Wednesday, January 28, 2009

January 28 More about tea

The tea pot is on, the cups are waiting, Favorite chairs anticipating. No matter what i have to do, My friend, there's always time for you."
As with iced tea, there are lots of ways to make hot tea. The simplest method for one serving is to place a microwavable mug of water in the microwave. When the water is heated, take the mug out of the oven and place your tea bag in to steep.

The traditional method for making hot tea is to put a kettle of fresh, cold water on the stove to boil. In a separate container, place a small amount on the stove to heat. Use that bit of water to warm the teapot you will be using. Put the water in the teapot shortly before the kettle boils. Then, pour it out and put in the tea -- 1 teaspoon of black tea or one teabag for each 5 1/2 ounce cup of tea you plan to make. Use 1/2 teasoon per cup for oolong and 2 teaspoons per cup for green tea. You can put the loose tea into the bottom of the teapot. However, an easy way is to use a tea ball or tea infusion. Some teapots come with an infuser basket inside, and that's probably the easiest method of all. Do not pack your infuser or tea ball more than 1/2 the way full, as the dried tea leaves need room to expand when soaking in the hot water.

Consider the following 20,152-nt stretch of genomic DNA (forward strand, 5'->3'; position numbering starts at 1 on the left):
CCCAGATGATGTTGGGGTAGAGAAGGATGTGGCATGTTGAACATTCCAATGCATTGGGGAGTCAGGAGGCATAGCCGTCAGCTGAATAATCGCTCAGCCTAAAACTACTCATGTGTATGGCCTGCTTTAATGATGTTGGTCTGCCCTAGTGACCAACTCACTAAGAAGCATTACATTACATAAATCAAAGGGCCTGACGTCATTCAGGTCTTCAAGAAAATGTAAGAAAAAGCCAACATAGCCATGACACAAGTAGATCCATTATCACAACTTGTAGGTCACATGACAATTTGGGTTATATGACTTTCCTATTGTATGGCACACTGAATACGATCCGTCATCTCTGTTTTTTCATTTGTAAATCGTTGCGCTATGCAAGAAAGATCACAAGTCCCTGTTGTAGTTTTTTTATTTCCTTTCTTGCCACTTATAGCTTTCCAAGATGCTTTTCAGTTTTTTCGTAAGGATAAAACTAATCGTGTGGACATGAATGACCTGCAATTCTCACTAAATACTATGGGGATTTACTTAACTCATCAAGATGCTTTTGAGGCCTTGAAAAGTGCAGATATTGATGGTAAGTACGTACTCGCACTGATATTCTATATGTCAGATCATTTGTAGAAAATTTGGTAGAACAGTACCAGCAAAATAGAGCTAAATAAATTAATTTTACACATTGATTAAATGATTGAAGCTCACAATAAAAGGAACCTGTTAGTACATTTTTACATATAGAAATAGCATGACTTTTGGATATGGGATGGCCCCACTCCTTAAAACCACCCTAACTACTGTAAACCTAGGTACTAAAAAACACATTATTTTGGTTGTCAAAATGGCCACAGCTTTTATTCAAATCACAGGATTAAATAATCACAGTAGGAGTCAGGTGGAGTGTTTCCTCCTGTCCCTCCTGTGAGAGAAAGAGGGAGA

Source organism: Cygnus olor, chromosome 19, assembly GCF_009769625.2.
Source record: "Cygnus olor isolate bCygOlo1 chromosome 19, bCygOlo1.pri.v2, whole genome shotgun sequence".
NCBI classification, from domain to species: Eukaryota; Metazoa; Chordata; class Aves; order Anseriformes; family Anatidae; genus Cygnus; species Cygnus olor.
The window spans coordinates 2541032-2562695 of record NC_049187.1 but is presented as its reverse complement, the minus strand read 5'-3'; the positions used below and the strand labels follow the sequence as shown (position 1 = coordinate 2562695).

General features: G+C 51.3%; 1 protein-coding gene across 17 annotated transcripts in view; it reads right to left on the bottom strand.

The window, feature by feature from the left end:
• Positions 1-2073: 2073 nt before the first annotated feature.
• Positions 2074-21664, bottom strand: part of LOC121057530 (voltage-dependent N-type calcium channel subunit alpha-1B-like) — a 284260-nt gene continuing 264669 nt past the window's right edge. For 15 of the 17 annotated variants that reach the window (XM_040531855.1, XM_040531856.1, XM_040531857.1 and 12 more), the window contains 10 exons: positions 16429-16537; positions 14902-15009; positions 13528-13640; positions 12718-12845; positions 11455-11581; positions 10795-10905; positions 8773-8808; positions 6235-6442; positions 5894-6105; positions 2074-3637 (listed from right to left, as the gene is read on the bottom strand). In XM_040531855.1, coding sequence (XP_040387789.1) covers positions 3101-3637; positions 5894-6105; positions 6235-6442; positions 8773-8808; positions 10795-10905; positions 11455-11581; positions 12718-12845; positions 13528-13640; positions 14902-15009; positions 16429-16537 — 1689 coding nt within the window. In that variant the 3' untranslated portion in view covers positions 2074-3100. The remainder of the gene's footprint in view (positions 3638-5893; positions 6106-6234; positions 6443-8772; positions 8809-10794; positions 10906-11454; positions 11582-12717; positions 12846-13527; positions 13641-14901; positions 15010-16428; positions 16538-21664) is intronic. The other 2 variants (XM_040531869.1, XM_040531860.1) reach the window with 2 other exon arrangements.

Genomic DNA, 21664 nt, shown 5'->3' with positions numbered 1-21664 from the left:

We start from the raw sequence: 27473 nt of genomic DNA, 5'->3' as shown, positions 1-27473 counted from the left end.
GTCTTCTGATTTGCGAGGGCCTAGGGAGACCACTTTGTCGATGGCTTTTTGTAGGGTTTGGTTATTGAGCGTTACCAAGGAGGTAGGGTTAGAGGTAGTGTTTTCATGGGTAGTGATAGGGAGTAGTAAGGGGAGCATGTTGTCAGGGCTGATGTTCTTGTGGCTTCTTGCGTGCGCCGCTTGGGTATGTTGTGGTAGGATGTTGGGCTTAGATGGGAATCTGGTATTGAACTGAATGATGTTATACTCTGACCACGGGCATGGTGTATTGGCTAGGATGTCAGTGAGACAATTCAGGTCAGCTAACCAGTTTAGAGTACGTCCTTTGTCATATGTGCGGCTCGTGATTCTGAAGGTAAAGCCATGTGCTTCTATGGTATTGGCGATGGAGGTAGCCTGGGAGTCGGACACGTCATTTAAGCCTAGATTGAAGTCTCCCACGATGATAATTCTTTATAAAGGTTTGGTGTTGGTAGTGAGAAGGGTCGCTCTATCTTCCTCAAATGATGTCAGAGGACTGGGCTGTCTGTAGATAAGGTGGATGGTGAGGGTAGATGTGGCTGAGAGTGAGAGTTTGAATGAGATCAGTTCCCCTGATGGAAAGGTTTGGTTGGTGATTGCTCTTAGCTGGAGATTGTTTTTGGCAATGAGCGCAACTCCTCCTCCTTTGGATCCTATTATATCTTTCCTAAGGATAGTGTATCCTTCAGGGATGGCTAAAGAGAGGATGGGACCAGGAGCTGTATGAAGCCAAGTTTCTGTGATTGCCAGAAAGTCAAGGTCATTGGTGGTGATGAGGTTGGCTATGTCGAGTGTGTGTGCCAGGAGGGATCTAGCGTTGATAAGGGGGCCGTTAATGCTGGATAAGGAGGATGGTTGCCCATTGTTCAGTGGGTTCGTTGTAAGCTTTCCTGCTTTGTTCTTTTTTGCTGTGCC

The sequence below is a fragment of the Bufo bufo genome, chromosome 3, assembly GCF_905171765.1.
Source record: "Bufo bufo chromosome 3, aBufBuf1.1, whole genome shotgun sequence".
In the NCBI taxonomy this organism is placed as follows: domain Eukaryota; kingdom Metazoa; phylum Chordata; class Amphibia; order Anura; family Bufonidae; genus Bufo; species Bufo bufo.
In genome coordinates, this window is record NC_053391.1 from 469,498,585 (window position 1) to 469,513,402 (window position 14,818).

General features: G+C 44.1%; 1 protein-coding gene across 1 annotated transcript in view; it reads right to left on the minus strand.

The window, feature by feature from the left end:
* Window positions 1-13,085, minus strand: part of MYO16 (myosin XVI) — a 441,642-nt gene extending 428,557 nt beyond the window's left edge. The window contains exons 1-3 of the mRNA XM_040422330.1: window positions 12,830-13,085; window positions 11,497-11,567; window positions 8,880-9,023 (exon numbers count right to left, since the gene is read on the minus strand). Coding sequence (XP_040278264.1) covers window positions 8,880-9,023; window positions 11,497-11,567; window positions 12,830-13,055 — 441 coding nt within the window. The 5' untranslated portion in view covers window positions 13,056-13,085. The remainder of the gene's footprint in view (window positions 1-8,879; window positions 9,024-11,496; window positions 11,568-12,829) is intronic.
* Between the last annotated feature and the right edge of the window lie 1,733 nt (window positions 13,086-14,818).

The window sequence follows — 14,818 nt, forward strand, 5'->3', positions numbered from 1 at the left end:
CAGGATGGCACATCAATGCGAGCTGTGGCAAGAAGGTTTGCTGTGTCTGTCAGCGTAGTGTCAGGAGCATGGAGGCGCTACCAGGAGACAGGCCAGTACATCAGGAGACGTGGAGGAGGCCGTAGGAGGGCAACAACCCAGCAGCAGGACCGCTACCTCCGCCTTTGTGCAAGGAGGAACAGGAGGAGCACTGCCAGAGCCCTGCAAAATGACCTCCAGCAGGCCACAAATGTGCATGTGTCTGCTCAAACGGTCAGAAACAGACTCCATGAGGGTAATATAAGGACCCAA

Immediately when the kettle boils, bring it to the pot and pour the water in. Hod it close to the mouth of the teapost so that the steam of the water does not get cooled by air during pouring. Put the lid on the teapot. Cover it with a cozy if you have one. Steep black tea for three to five minutes, oolong for about five minutes, and green tea for one to two minutes. Don't judge by the color of the water as the tea starts to seep in; wait the alloted time so that all the ingredients of the tea diffuse into the water.

Once the tea is brewed, you must get the leaves or bags out immediately to prevent your tea from becoming bitter. For teabags, simply lift the out. The same applies to a tea ball or other type of infuser. If you put the leaves directly into the pot, you will need to strain it as you pur the tea into a new teapot that has also been preheated.

When using teabags, you can pour hot water into a cup that is safe to hold it and place a bag in the cup to brew. This is handy when serving a number of guests who have different preferences in tea. A lovely tea presentation is to use a pretty basket or plate with several different types of tea and/or herbal teas. Each guest can then choose his or her preference.

If everyone is taking the traditional type of tea, it's nice to brew it the traditional way so that you can simply pour it into each person's cup without each guest having to deal with a tea bag.